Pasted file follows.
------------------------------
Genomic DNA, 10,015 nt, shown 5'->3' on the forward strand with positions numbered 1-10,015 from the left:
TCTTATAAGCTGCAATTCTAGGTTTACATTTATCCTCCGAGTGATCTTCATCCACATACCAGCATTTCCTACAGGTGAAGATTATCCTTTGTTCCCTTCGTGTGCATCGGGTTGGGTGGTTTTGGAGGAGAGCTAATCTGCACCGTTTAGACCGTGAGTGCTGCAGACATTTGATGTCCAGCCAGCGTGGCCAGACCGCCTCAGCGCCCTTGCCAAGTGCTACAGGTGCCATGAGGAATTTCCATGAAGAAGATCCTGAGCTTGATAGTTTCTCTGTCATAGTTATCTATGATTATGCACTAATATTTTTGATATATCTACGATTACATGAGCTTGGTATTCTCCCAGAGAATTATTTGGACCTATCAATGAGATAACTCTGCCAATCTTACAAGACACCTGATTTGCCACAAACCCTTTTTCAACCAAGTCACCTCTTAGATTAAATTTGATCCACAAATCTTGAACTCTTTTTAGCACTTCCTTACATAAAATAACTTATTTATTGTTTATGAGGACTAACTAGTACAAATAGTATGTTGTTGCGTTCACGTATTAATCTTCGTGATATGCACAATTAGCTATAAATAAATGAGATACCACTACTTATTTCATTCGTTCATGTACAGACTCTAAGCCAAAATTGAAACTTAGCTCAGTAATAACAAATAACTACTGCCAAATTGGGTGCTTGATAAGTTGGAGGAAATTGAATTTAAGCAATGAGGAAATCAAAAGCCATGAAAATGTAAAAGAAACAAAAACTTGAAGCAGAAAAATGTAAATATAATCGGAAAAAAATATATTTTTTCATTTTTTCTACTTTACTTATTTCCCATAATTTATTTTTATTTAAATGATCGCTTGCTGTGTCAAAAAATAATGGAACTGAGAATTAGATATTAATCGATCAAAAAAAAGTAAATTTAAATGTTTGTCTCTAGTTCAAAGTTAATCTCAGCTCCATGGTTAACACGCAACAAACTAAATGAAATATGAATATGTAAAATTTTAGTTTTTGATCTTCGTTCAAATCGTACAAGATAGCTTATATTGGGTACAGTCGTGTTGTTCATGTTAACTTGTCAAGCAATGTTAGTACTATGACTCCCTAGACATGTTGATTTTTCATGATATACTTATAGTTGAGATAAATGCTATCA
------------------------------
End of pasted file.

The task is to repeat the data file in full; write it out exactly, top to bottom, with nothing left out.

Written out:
Genomic DNA, 10,015 nt, shown 5'->3' on the forward strand with positions numbered 1-10,015 from the left:
TCTTATAAGCTGCAATTCTAGGTTTACATTTATCCTCCGAGTGATCTTCATCCACATACCAGCATTTCCTACAGGTGAAGATTATCCTTTGTTCCCTTCGTGTGCATCGGGTTGGGTGGTTTTGGAGGAGAGCTAATCTGCACCGTTTAGACCGTGAGTGCTGCAGACATTTGATGTCCAGCCAGCGTGGCCAGACCGCCTCAGCGCCCTTGCCAAGTGCTACAGGTGCCATGAGGAATTTCCATGAAGAAGATCCTGAGCTTGATAGTTTCTCTGTCATAGTTATCTATGATTATGCACTAATATTTTTGATATATCTACGATTACATGAGCTTGGTATTCTCCCAGAGAATTATTTGGACCTATCAATGAGATAACTCTGCCAATCTTACAAGACACCTGATTTGCCACAAACCCTTTTTCAACCAAGTCACCTCTTAGATTAAATTTGATCCACAAATCTTGAACTCTTTTTAGCACTTCCTTACATAAAATAACTTATTTATTGTTTATGAGGACTAACTAGTACAAATAGTATGTTGTTGCGTTCACGTATTAATCTTCGTGATATGCACAATTAGCTATAAATAAATGAGATACCACTACTTATTTCATTCGTTCATGTACAGACTCTAAGCCAAAATTGAAACTTAGCTCAGTAATAACAAATAACTACTGCCAAATTGGGTGCTTGATAAGTTGGAGGAAATTGAATTTAAGCAATGAGGAAATCAAAAGCCATGAAAATGTAAAAGAAACAAAAACTTGAAGCAGAAAAATGTAAATATAATCGGAAAAAAATATATTTTTTCATTTTTTCTACTTTACTTATTTCCCATAATTTATTTTTATTTAAATGATCGCTTGCTGTGTCAAAAAATAATGGAACTGAGAATTAGATATTAATCGATCAAAAAAAAGTAAATTTAAATGTTTGTCTCTAGTTCAAAGTTAATCTCAGCTCCATGGTTAACACGCAACAAACTAAATGAAATATGAATATGTAAAATTTTAGTTTTTGATCTTCGTTCAAATCGTACAAGATAGCTTATATTGGGTACAGTCGTGTTGTTCATGTTAACTTGTCAAGCAATGTTAGTACTATGACTCCCTAGACATGTTGATTTTTCATGATATACTTATAGTTGAGATAAATGCTATCA